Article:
Who Gets The House?
Unfortunately, when people get divorced there is often a battle over the many possessions that have been obtained over the course of their marriage, whether long or short. Both parties are always aiming to keep those things most precious or valuable to them. In the case of many people, and I venture to say most, the house is the most precious and valuable thing that is destined to be fought over.
Financially alone, the house is often the most valuable asset a couple will have, assuming time has been spent paying the mortgage or if the house is paid off. In addition, many can get caught up in the nostalgia of things, showing appreciation for the many memories made in the house over the years. Throw some children into the mix and it gets even tougher to separate from the house.
Before a divorce without any court action, one spouse cannot force another to leave the marital home. A court can grant pendente lite exclusive occupancy to one of the spouses before any trial on the merits or final judgment. This decision is brought on by the motion of one of the parties.
So, who gets the house, or who at least gets to stay in the house? There are several factors that will come into play. If you are going to make a run at staying in the house after a divorce, a person should make sure to have good reason. Selling (or not selling) a house is a huge decision, so one should make sure their reasons are sound and that keeping the house is the best decision. Often, the kids are the biggest factor in the fate of the house. With so much change, something stable during it all is a strong argument to keep the house. Therefore, the custody arrangement could play a large part in who would get the house. The emotional argument will always be considered, but technically both parties could argue many of the same points in this regard, having both grown together in the house.
Hopefully, the quickest and best solution is the easiest: the spouses can figure it out together. If they are able to agree on how to divide the property, that makes the jobs of lawyers and judges that much easier. It’s often in the best interest of all parties if they are able to figure it out together. This allows for both parties to play a part in where their house goes, along with the rest of the assets, and if they have a part in the decision they are more likely to be happy with it. The alternative is having some stranger( a judge) with very little knowledge of the people and life they’ve lived in this house deciding who gets to keep things.
If you are fighting for your house, make sure you do your research. One very important thing that will play in a court’s decision, and should control yours, is financial stability for yourself and for your children. Are you able to afford the house? Can you cover the bills, and the maintenance, and the emergencies by yourself? Many stay-at-home parents face these difficult questions since they have spent the majority of their recent life in the house that they now have no means of affording. Can they get to a place where they have the necessary income to support the house and their self, without the help of their spouse? The stay-at-home spouse may be able to obtain child support and alimony. [See other articles on this website concerning child support and alimony.] Also, for families with infants below age two, the stay-at-home spouse is not required to become employed. Where custody is granted to one spouse, the courts have authority to grant use and possession to that spouse for a minimum of three years, with a few exceptions.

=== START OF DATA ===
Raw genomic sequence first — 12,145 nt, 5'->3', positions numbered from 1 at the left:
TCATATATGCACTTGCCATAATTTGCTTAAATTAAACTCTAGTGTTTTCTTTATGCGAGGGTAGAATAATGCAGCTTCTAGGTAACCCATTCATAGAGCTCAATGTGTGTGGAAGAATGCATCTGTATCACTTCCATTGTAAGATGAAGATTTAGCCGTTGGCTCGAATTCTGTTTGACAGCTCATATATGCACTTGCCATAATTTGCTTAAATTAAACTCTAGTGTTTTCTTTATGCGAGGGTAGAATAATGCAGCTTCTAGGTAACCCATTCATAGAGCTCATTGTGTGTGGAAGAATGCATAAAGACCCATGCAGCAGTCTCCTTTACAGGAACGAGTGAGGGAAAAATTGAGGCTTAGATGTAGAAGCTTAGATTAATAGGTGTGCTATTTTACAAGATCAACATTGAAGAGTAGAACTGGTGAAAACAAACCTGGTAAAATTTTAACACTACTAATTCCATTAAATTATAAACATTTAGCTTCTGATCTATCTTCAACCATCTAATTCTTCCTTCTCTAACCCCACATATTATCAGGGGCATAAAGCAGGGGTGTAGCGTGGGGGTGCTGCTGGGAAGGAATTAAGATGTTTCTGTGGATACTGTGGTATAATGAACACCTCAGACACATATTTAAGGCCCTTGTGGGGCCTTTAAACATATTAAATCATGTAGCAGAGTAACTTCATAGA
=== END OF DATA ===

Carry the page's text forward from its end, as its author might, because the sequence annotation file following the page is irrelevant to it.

Oddly enough, even after the divorce the parties can still keep the house. One reason for this goes back to the children in an effort to maintain the stable environment until the children reach 18. This could be the best financial decision for the two parties as well. If this route is taken, the parties should clearly define the financial status of the house and define the responsibilities for payments, taxes, repairs, and maintenance.
Another answer could be… No one. The judge or the parties may all reach the only logical conclusion that selling the house is the best decision for everyone. The kids will make a new home, the spouses will get a new start and the marital assets can be more easily divided, thereby providing both parties more seed money for new direction.
This question is much like the many other topics of family lawand the courts handle each family in a case by case basis. No situation is the same, and the courts must look at all the facts in making their decisions.
If you are going through a divorce and hope to keep the home you live in, contact Fred Antenberg immediately to discuss your situation. Fred is a Family Law Attorney in Howard County and who works also in surrounding Maryland counties. Fred is available for a FREE Consultation at (410)-730-4404. CONTACT US today!